Why can’t my child behave? Why can’t she cope? Why can’t he learn? An introduction to the link between our diet and our behaviours/Emotions
Chiu-Nan Lai, Ph.D.

The title of this article is actually the title of a book written by Jane Hersey. Twenty years ago, she had a ‘problem kid’. A book written by Dr Benjamin Feingold changed the eating pattern of this problem kid completely and also changed his life.

Dr Feingold discovered that our behaviours and emotions are closely related to the food we eat. This not only affects children, but also adults’ performance in schools, at work places and homes. Grateful parents who have benefited from Feingold diet, formed a Feingold Society to provide solutions and assistance for parents with ‘problem kids’. The point that they strongly advocate is the elimination of artificial colours, preservatives, artificial flavours, aspirin, fruits and vegetables which are high in salicylates from our diet.

A pediatrician shared a real-life example in the foreword of Dr Feingold’s book. Twelve years ago, a mother brought an adorable girl with blonde hair and blue eyes to see him. The little girl behaved as if she had been possessed by some evil spirits. She screamed continuously and seemed very fearful. Her mother broke down and said her daughter would behave like that at any time and at any place. She was completely helpless. After examining the girl, the pediatrician suspected that her behaviour might be linked to her diet. He recommended that the mother and the girl sought advice from Feingold Society. 6 weeks later, the mother and girl came to see the pediatrician and kissed him to show their gratitude. The pediatrician was then fully convinced about the diet-behaviour connection. Within the next 10 or more years, he witnessed many examples of behaviour disorders being corrected by changing the eating patterns.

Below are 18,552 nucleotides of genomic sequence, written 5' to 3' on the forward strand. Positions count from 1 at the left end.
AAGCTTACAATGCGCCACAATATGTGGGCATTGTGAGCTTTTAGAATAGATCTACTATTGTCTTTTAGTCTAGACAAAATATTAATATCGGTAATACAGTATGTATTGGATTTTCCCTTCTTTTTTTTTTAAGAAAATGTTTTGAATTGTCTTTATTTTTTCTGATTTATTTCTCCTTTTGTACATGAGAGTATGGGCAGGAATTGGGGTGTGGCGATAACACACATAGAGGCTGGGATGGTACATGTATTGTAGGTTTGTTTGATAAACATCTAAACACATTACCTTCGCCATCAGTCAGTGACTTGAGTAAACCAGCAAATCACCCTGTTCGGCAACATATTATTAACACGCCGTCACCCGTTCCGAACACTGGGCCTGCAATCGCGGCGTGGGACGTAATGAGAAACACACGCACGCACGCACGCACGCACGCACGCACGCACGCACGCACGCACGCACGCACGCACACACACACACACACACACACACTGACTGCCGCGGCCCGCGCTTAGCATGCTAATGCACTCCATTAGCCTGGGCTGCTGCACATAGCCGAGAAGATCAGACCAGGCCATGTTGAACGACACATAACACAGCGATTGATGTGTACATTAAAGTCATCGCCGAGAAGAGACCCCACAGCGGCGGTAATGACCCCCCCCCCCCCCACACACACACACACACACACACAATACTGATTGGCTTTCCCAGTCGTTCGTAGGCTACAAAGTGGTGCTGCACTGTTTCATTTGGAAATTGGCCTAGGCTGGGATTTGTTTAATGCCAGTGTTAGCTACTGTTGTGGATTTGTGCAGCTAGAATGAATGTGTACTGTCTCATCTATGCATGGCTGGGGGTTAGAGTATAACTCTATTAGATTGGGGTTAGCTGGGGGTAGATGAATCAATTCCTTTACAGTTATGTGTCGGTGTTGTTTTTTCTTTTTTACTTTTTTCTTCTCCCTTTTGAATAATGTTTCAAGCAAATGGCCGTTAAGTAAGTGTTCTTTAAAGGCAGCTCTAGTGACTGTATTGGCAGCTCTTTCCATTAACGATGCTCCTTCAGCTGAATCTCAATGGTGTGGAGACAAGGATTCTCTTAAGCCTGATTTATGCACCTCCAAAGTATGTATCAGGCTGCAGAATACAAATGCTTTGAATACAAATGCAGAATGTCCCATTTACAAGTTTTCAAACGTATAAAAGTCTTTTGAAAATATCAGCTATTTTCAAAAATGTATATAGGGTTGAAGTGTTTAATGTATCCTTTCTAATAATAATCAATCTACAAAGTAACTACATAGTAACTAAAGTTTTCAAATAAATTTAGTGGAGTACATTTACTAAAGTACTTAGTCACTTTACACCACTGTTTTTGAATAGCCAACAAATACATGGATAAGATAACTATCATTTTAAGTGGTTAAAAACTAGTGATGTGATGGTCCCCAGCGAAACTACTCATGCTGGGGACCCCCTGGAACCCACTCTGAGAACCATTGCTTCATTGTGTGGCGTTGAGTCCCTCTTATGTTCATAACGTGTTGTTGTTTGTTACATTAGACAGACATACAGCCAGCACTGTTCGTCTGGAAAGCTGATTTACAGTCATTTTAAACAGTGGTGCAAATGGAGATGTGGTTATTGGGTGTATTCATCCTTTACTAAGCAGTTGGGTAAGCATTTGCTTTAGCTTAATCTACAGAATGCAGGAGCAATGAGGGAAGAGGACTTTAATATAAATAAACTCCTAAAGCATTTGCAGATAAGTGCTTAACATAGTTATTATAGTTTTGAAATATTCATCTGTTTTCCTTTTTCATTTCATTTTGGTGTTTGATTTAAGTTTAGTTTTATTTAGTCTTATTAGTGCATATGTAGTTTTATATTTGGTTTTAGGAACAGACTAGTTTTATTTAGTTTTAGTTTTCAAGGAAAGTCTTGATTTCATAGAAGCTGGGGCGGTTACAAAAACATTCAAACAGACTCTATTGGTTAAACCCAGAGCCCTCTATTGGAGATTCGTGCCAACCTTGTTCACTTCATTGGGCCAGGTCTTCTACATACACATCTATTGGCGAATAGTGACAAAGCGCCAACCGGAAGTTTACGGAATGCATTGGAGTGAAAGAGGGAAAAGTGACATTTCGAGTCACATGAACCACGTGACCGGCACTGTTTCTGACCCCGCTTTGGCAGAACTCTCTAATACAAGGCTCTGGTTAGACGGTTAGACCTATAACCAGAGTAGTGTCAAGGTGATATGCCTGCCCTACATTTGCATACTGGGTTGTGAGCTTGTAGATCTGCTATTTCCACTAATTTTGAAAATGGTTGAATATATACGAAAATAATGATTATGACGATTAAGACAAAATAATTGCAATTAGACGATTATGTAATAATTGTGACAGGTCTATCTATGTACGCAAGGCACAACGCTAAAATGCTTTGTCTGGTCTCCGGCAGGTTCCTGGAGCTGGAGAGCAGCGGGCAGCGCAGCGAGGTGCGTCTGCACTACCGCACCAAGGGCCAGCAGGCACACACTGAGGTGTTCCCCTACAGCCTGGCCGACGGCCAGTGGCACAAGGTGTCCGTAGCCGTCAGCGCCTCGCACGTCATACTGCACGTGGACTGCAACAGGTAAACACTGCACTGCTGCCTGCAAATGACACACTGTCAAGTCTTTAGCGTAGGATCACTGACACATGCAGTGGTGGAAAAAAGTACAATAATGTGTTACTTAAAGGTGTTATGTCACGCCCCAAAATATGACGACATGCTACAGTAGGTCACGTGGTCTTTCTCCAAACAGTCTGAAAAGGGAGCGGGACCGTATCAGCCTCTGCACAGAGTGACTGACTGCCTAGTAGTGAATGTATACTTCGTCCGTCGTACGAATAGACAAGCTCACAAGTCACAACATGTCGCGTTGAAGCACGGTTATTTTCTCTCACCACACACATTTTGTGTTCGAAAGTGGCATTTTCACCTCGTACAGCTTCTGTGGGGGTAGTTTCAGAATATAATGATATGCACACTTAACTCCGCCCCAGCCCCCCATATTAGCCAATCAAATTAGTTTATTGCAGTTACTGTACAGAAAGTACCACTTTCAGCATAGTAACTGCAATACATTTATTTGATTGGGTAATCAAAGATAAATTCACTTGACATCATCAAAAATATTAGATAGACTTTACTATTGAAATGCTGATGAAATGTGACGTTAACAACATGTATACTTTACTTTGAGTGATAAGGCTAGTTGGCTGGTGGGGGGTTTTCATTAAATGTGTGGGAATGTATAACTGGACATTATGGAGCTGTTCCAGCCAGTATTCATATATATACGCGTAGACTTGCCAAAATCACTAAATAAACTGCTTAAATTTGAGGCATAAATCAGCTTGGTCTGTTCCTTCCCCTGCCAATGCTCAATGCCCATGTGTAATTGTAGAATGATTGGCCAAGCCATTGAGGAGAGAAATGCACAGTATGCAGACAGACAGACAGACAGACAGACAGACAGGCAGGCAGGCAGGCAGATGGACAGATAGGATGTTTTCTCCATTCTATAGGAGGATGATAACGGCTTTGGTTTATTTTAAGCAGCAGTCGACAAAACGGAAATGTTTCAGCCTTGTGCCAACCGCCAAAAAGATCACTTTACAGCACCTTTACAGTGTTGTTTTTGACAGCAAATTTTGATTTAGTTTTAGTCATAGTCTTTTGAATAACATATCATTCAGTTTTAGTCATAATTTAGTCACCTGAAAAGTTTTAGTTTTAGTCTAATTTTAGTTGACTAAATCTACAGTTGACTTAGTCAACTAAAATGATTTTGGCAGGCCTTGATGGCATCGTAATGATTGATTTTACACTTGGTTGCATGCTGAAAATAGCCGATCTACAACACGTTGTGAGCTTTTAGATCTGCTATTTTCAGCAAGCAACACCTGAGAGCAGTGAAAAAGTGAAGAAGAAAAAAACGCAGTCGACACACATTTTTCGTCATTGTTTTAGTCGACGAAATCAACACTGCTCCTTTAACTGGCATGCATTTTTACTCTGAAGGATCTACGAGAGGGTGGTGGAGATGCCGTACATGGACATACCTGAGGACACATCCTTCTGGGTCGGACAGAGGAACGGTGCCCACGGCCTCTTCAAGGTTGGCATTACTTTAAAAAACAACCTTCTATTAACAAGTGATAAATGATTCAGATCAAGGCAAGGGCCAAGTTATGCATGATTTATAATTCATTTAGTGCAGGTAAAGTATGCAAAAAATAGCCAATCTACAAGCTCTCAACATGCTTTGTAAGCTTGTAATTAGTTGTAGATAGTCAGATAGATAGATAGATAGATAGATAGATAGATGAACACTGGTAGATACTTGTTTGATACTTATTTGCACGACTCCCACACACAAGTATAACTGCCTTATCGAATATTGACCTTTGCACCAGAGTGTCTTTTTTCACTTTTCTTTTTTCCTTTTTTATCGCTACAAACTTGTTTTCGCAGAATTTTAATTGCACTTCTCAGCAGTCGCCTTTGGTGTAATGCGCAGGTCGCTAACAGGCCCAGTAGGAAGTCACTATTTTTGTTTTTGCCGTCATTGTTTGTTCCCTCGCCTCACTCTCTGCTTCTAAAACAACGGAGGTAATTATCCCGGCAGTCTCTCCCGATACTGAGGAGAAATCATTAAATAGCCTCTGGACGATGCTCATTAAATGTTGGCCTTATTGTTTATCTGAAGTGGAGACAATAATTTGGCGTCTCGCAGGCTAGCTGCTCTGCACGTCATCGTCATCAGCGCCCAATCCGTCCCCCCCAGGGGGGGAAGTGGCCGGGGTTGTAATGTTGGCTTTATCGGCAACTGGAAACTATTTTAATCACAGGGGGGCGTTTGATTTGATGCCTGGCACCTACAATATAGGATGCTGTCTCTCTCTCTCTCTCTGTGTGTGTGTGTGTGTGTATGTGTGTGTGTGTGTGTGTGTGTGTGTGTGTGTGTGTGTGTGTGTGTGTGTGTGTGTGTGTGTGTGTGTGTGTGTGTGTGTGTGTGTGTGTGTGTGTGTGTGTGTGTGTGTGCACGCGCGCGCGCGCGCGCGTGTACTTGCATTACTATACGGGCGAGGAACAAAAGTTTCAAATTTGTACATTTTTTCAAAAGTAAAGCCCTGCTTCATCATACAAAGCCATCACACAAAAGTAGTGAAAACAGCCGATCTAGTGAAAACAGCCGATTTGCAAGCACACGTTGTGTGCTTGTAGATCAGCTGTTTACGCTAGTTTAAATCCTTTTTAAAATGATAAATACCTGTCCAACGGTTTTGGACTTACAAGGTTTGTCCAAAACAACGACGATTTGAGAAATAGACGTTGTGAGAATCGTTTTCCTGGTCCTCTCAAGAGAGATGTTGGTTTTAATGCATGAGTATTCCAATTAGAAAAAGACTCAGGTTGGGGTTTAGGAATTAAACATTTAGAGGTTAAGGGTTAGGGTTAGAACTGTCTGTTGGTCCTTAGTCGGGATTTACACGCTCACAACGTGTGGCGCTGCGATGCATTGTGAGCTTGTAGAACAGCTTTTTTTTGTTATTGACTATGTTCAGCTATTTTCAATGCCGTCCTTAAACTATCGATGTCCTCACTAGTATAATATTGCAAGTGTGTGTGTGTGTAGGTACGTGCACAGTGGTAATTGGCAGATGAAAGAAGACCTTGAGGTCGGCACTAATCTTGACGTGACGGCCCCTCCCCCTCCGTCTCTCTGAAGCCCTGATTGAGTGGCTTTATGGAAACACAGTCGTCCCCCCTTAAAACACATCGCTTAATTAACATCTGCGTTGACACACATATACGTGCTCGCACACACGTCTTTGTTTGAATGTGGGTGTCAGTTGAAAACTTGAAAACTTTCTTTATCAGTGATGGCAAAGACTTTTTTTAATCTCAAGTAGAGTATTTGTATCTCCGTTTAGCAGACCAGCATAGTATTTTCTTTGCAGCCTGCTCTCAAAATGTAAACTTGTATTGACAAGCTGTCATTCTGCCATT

Some examples of behaviour disorders that can be greatly improved by changing the eating patterns are:

  1. Impatient
  2. Low frustration tolerance
    Demands immediate attention
    Irritability
    Frequent crying